A shared module for three courses
Curricular materials created for the 2013 SAIL seminar:
Our common module brought together three different courses to model the interactions between individual disciplinary approaches to larger cultural and environmental questions about resiliency in Italy. More specifically, we modeled interdisciplinary inquiry for our students by explaining how the tools of each discipline could be applied to specific issues of disaster, recovery, and sustainability in Florence and its vicinity. After individual presentations from each of the faculty in their field, we then divided the students into interdisciplinary groups, and asked them to work together using these tools to solve a similar problem situated in Rome.
Our larger goal was for students to understand the complex intersections between environments and communities over large spans of time, and the ways that elements both tangible and intangible have coalesced in a variety of ways to create and sustain meanings. To this end, we focused on the following questions:
- How do human and environmental elements or factors combine to sustain communities over time, from the ancient world to today?
- How do the communal/collective identities of these cities adhere to natural or human-made elements associated with place?
- What is the connection between places, both natural and human, and the meanings they hold for us (and generations of people) over time?
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The three courses and instructors participating in the shared module:
- Angela Ziskowski – Archaeology of Waste and Recycling
- Marty St. Clair – Environmental Studies Seminar
- Andrea Kann – Public Art, Space, and Memory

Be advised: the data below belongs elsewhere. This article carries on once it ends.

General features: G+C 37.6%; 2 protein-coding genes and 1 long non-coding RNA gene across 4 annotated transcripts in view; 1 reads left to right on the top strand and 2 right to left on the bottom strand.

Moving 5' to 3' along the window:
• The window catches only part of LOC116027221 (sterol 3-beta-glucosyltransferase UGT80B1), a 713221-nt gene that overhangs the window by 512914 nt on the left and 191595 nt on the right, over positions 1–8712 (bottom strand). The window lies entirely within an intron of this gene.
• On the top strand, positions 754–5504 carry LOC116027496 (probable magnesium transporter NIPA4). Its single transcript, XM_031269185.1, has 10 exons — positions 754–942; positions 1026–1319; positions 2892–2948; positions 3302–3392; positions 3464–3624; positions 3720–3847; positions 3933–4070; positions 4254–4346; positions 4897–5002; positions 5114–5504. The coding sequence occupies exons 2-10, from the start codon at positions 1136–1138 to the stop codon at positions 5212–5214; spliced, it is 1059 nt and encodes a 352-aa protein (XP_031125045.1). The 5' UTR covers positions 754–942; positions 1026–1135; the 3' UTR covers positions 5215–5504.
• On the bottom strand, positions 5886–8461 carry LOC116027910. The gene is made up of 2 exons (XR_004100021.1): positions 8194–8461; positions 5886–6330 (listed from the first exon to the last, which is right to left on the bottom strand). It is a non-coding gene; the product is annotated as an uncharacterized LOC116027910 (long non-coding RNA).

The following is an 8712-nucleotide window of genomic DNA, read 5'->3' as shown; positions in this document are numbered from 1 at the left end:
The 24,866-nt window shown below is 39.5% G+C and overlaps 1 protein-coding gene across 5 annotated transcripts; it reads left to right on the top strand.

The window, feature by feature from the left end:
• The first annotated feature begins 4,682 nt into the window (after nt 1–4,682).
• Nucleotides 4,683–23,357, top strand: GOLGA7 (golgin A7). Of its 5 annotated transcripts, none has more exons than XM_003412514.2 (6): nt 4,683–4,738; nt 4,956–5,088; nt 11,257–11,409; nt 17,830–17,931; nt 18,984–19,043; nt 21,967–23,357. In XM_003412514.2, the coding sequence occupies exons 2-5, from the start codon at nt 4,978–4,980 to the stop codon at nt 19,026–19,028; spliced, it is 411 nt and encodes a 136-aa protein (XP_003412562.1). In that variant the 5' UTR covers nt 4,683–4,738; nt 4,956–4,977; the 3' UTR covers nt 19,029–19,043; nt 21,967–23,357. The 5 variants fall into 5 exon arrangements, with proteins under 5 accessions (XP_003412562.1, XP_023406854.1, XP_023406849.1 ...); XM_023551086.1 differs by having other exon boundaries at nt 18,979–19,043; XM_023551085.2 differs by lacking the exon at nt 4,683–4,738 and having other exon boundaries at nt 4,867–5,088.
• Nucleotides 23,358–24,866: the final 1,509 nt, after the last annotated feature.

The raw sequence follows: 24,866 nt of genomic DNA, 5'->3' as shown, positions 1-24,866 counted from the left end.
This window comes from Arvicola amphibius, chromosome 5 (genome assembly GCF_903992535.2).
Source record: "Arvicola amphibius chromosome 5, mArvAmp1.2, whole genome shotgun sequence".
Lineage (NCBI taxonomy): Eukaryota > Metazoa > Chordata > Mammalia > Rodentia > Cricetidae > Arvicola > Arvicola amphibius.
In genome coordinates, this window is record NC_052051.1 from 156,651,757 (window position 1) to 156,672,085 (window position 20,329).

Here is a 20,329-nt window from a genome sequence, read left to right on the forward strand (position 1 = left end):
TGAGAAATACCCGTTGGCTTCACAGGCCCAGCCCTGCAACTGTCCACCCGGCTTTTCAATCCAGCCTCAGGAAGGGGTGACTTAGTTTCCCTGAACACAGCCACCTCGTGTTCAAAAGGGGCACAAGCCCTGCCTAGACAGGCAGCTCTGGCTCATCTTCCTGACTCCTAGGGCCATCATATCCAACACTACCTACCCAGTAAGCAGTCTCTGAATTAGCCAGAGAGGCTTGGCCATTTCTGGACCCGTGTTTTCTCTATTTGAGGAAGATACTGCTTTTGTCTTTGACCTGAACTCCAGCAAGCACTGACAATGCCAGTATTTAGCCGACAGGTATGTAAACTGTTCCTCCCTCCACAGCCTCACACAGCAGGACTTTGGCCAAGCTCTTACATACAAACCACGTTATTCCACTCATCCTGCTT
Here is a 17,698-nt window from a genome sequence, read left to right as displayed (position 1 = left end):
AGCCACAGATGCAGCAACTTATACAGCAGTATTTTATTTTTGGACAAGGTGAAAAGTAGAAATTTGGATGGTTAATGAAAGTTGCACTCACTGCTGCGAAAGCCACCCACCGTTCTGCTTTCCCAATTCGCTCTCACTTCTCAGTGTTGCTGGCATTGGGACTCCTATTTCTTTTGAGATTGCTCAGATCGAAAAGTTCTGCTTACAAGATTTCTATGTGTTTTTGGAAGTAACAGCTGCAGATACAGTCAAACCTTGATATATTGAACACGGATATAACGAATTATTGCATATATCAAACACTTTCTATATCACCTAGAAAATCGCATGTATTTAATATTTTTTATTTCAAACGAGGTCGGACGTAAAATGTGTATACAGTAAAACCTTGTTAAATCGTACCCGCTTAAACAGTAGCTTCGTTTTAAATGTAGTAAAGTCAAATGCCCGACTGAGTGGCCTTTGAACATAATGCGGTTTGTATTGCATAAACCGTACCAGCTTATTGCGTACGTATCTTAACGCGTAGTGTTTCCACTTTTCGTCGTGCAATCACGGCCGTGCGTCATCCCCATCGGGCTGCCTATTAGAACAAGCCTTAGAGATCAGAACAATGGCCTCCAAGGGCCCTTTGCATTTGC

Prerequisites for the three courses integrating the module:
- ANT-225 Archaeology of Waste and Recycling – An archaeological and anthropological survey of an array of approaches to the study of waste and pollution as well as practices of disposal and reuse in ancient and modern societies. Prerequisite: junior or senior standing.
- EVS-515 Environmental Studies Seminar – An intensive examination of selected works and subjects dealing with environmental issues. Specific topics vary from year to year. Prerequisite: junior standing.
- ARH-495 Advanced Topics in Art History: Public Art, Space, & Memory – Advanced study of a selected topic or theme in art history. Topics vary. May be taken more than once for credit, provided the topics are substantially different. Prerequisite: Introduction to Art History (ARH-208) or consent of instructor.
The shared module was incorporated in the fourth through sixth weeks of the semester. This allowed each instructor to establish a basic framework of knowledge for the course and prepare their students for the module. Each instructor was then able to incorporate the module into the individual course in an appropriate fashion.